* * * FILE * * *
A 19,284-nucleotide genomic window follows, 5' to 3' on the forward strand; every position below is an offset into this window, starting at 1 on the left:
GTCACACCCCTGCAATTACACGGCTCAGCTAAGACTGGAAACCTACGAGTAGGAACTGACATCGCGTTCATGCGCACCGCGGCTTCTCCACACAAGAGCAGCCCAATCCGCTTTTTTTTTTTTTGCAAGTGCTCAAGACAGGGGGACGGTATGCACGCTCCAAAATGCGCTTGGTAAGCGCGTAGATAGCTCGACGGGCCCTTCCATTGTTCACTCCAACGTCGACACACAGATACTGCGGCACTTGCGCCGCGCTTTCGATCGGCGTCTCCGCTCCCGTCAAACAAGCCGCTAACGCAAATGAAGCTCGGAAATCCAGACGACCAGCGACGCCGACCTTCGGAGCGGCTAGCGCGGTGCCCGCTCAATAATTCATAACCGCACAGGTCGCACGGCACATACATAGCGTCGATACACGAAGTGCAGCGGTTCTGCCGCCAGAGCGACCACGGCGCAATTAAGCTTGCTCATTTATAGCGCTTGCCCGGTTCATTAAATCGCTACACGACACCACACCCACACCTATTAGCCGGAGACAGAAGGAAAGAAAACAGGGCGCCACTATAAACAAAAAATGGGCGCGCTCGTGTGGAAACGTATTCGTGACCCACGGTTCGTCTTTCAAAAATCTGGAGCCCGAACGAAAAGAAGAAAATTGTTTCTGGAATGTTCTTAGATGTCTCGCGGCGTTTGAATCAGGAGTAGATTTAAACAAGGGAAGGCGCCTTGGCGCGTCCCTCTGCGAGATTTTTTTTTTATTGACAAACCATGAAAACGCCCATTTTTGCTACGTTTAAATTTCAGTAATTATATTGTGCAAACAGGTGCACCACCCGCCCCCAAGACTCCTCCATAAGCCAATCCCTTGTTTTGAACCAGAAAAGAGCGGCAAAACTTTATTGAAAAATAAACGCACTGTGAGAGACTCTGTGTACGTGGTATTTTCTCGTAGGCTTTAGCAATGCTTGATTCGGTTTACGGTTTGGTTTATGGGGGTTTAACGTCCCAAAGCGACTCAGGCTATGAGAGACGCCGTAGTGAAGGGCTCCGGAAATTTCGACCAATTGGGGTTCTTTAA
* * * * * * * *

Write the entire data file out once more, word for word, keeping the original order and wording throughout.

A 19,284-nucleotide genomic window follows, 5' to 3' on the forward strand; every position below is an offset into this window, starting at 1 on the left:
GTCACACCCCTGCAATTACACGGCTCAGCTAAGACTGGAAACCTACGAGTAGGAACTGACATCGCGTTCATGCGCACCGCGGCTTCTCCACACAAGAGCAGCCCAATCCGCTTTTTTTTTTTTTGCAAGTGCTCAAGACAGGGGGACGGTATGCACGCTCCAAAATGCGCTTGGTAAGCGCGTAGATAGCTCGACGGGCCCTTCCATTGTTCACTCCAACGTCGACACACAGATACTGCGGCACTTGCGCCGCGCTTTCGATCGGCGTCTCCGCTCCCGTCAAACAAGCCGCTAACGCAAATGAAGCTCGGAAATCCAGACGACCAGCGACGCCGACCTTCGGAGCGGCTAGCGCGGTGCCCGCTCAATAATTCATAACCGCACAGGTCGCACGGCACATACATAGCGTCGATACACGAAGTGCAGCGGTTCTGCCGCCAGAGCGACCACGGCGCAATTAAGCTTGCTCATTTATAGCGCTTGCCCGGTTCATTAAATCGCTACACGACACCACACCCACACCTATTAGCCGGAGACAGAAGGAAAGAAAACAGGGCGCCACTATAAACAAAAAATGGGCGCGCTCGTGTGGAAACGTATTCGTGACCCACGGTTCGTCTTTCAAAAATCTGGAGCCCGAACGAAAAGAAGAAAATTGTTTCTGGAATGTTCTTAGATGTCTCGCGGCGTTTGAATCAGGAGTAGATTTAAACAAGGGAAGGCGCCTTGGCGCGTCCCTCTGCGAGATTTTTTTTTTATTGACAAACCATGAAAACGCCCATTTTTGCTACGTTTAAATTTCAGTAATTATATTGTGCAAACAGGTGCACCACCCGCCCCCAAGACTCCTCCATAAGCCAATCCCTTGTTTTGAACCAGAAAAGAGCGGCAAAACTTTATTGAAAAATAAACGCACTGTGAGAGACTCTGTGTACGTGGTATTTTCTCGTAGGCTTTAGCAATGCTTGATTCGGTTTACGGTTTGGTTTATGGGGGTTTAACGTCCCAAAGCGACTCAGGCTATGAGAGACGCCGTAGTGAAGGGCTCCGGAAATTTCGACCAATTGGGGTTCTTTAA